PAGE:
JOEL - Technically speaking, any church that "professes a belief in the teachings of Jesus Christ" as it states in the dictionary, must by definition be called Christian. However, the word Christian can also be used in a sectarian sense to mean belief in Christ according to a particular denominational view. In this case, those who claim that Mormons are not Christians are merely saying, Latter-day Saints don't agree with their definition of a Christian.
The controversy arises when one examines how a particular organization interprets and puts into practice the teachings of Christ and how Jesus Christ himself is defined by that religion.
People of different beliefs have their own ideas and interpretations of what a Christian is, based on what they have been told or what they have learned on their own. Everyone has had different experiences in life; everyone has their own unique personality. All these things influence our answer to the question of who is and is not a Christian. This influence affects how we interpret the Bible as well. It can cause two people to get two different impressions when reading the exact same scripture. Those with a judgmental attitude then take the stance that anyone that does not agree with their definition of Christ is non-Christian because they believe in a "different Jesus". Those who claim that Mormonism is not-Christian usually base their claim on a set of standards they find in the Bible. But with the many ways that people interpret the Bible, how strict can we be on the details? Can their be any deviance at all? How much deviance, if any, is allowed before one ceases to be a Christian?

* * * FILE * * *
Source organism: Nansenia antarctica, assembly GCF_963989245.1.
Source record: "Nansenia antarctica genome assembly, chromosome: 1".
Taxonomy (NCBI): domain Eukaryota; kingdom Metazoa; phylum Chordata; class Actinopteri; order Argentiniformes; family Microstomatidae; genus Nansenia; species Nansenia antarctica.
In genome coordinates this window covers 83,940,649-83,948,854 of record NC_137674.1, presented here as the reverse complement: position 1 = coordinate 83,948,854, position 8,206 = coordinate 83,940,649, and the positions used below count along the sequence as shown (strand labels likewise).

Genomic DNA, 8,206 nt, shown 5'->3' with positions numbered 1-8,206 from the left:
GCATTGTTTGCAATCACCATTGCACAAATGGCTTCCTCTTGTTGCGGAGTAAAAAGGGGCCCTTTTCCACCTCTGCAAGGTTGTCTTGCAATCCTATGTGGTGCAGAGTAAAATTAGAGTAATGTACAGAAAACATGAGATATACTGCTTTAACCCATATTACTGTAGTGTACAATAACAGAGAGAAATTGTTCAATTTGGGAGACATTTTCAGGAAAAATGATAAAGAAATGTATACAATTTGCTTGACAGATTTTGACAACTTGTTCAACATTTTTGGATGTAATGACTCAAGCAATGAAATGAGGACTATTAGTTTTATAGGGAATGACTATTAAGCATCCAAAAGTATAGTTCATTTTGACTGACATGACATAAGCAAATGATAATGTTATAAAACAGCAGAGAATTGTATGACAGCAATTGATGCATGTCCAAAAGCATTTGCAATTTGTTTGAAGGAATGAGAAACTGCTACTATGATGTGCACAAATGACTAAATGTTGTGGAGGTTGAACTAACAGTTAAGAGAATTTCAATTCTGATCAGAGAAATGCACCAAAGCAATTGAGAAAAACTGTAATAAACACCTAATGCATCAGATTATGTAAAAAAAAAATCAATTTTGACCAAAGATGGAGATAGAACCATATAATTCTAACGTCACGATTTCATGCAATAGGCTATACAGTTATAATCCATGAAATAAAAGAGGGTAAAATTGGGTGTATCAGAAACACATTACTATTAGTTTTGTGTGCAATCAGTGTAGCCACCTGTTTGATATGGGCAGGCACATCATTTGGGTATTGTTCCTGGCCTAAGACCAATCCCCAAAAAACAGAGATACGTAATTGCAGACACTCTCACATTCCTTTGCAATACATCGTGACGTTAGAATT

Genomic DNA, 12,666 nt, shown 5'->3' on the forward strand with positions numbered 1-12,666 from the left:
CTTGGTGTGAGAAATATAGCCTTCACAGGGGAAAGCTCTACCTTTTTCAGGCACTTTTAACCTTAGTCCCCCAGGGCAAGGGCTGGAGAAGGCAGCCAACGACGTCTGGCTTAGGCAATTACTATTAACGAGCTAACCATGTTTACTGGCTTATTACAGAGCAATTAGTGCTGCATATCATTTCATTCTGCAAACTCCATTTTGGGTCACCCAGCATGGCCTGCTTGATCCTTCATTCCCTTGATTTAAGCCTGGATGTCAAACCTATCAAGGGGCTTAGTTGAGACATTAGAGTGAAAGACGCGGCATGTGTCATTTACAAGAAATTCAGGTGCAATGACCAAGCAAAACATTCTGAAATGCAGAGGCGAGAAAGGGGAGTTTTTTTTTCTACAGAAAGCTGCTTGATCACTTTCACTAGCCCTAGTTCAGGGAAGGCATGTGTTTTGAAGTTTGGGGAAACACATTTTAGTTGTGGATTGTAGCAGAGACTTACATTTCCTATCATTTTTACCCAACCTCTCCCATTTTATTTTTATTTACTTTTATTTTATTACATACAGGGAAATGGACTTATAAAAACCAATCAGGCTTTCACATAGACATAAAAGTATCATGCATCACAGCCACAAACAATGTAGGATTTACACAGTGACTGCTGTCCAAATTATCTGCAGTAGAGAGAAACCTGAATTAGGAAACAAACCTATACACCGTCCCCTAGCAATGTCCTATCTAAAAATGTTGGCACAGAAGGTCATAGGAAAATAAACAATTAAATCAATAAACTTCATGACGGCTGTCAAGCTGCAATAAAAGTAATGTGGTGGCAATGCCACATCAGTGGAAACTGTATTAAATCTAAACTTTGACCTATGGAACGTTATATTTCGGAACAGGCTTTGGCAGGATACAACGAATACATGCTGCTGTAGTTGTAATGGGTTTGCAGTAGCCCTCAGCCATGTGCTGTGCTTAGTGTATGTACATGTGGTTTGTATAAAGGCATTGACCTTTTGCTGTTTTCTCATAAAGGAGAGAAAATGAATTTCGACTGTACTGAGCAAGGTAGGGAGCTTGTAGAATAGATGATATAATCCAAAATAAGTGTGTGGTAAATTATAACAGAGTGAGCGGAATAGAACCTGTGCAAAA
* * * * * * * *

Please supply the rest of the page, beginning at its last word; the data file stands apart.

Those claiming that Mormons are not Christians are sometimes reacting out of fear and a lack of understanding of what we really believe. And they exhibit a lack of confidence in what they believe by lashing out at Mormons. Obert Tanner said, "Only the confident can afford to be calm and kindly; only the fearful must defame and exclude."
Former President Jimmy Carter displayed a true Christian character when he told reporters that he not only considers Mormons to be Christian, but also believes his church is becoming too much like "Pharisees" in determining who is acceptable: "When questioned by the Deseret News about the Southern Baptist characterization of Mormons as non-Christians, Carter said his church's leadership has become 'narrow in their definition of what is a proper Christian or certainly even a proper Baptist.'" Carter is also quoted as saying, "I think that the worst thing that we can do, among the worst things we can do, as believers in Christ, is to spend our time condemning others, who profess faith in Christ."